The current number of circulating units, the maximum potential supply and the method through which units are released is generally different for each crypto.
As a result, the basic price of a unit of one crypto is typically not comparable to the unit price of another which is why market cap is used as the comparison instead.
To illustrate, if there are 1m units of crypto A and 10m units of crypto B and both have a unit price of $1 then the collective market cap A is $1m and B is $10m.
If you have 1000 units of A and 1000 units of B, you own a larger overall percentage of the supply of A then you do of B. This is an important consideration in understanding the potential unit price of any given crypto. The price potential of a crypto with a low overall supply is likely to be much higher than another crypto with a high overall supply assuming all other attributes and market perception of the two are identical.
Clearly this is a gross over simplification of the market economics in play, but it outlines the importance of understanding the relative supply of different crypto currencies.
Volume in this context refers to the collective value in USD of the number of units of the asset which have been traded on those exchanges that CMC actively monitors over the last 24 hour period. Volume can often be used as an approximation of the current market popularity of an asset.
% Change (24h)
This is a percentage which reflects the change in price of one unit of the asset over the last 24 hour period. For example, if 24 hours ago an asset was worth $1.00 and is now worth $1.10, the change over that period is +10%.
Price Graph (7d)
The price graph is a handy miniture visualisation of how the price has changed over the last 24 hour period. Upward slopes represent price increases and downward slopes represent price decreases.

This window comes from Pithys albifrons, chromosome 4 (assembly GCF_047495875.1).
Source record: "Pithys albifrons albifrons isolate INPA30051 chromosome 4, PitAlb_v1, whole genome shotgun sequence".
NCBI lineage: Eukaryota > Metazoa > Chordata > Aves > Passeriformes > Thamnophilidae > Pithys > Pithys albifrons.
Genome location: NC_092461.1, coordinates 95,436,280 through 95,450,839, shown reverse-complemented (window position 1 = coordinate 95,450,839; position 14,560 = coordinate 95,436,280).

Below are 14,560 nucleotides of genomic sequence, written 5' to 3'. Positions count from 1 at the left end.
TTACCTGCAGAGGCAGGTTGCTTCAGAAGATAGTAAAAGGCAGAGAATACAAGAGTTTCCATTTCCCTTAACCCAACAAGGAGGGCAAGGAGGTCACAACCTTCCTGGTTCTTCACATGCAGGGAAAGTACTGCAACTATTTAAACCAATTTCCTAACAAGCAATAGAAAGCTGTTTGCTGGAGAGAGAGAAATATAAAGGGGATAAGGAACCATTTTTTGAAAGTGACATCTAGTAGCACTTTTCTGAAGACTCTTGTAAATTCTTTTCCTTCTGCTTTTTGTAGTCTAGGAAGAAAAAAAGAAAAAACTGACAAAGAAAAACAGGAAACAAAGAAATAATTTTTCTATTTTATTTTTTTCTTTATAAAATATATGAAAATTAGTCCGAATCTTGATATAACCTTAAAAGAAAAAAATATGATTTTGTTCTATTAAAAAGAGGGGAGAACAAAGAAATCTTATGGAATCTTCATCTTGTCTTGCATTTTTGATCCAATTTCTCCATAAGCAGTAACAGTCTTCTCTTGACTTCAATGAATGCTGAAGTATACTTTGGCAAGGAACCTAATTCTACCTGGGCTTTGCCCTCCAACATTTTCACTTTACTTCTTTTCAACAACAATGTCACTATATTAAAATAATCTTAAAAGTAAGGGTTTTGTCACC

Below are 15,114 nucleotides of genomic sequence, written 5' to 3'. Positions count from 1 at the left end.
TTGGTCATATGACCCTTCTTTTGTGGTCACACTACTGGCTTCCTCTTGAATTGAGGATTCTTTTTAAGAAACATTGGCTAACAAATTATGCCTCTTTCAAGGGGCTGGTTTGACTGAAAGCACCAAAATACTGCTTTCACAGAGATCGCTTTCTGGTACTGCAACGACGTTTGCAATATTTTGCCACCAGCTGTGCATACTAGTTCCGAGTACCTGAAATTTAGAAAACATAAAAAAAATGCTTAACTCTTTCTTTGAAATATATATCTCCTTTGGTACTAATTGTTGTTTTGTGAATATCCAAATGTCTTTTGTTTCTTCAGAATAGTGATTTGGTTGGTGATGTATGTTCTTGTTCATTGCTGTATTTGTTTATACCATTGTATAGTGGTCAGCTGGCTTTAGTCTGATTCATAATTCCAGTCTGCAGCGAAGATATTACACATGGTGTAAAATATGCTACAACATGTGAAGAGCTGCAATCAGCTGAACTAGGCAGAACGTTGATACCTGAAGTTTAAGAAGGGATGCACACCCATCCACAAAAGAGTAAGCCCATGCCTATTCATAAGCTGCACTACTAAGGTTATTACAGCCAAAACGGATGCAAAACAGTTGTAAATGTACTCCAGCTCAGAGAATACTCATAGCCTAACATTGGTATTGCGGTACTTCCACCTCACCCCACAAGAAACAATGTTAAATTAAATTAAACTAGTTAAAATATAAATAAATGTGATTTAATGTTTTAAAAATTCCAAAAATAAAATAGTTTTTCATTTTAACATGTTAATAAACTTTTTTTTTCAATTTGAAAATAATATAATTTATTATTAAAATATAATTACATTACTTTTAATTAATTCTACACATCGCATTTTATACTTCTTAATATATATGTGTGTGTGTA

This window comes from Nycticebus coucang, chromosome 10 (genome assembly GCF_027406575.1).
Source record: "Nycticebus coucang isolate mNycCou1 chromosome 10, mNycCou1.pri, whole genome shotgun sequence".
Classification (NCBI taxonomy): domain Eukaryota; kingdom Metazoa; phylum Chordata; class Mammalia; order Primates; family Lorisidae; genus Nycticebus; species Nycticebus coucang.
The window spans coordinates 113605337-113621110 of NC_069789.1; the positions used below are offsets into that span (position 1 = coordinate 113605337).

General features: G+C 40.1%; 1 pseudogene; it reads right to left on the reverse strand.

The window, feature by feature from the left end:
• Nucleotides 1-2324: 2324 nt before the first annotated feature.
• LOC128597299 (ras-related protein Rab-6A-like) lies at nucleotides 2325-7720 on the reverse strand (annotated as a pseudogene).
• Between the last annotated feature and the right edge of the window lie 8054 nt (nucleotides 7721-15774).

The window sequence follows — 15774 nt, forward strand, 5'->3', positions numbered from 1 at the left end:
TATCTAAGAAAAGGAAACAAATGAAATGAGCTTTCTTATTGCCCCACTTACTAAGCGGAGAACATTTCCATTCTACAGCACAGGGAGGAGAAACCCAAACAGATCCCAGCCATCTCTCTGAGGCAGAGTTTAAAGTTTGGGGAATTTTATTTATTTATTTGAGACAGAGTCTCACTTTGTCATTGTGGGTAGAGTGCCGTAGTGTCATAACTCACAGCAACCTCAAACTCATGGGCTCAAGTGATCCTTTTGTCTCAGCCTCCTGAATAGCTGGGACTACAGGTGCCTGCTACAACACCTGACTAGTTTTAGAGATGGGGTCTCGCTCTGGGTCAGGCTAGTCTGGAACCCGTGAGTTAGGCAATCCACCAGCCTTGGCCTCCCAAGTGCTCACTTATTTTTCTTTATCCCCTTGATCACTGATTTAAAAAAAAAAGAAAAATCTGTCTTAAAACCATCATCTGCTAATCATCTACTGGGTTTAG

Overall Crypto Market Cap
At the top of the home page of CMC you can see the overall market cap of all currently measured crypto currencies combined. At present, this stands at $138 billion. This can serve as a useful indicator of the overall sentiment of the entire crypto currency economy. For example, several weeks ago, this reached an all time high in the region of $175 billion. This was followed by a harsh crash in the market from which the collective value has yet to recover.
Again, shown at the top of the home page of CMC, this refers to the market cap of Bitcoin as a percentage of the overall market cap of all crypto currencies combined. As $66.3Bn / $137.9Bn this means Bitcoin represents 48% of the overall crypto economy. This is considered a useful measure of Bitcoins continued importance in the context of the overall market.
The above should arm you with a basic understanding of the main terminology used in the crypto markets.
Click on a few of your favourite crypto’s to be taken to their respective CMC pages. On each page you’ll find a wealth of useful resources in addition to the above:
- relevant websites
- blockchain explorers
- message forums
- price in BTC (and ETH for ERC20 crypto’s)
- key attributes
- detailed graphs with customisable time periods and scaling
- a list of all monitored exchanges and current prices
- relevant social links included twitter and reddit
- historical price information
In a future article, we will take a look at how you can better exploit the wealth of data maintained by CMC through use of their application programming interface (API).
As ever, comments and questions are always welcome. I’d love to hear from those of your still reading after the recent article drought!
Until next time my friends…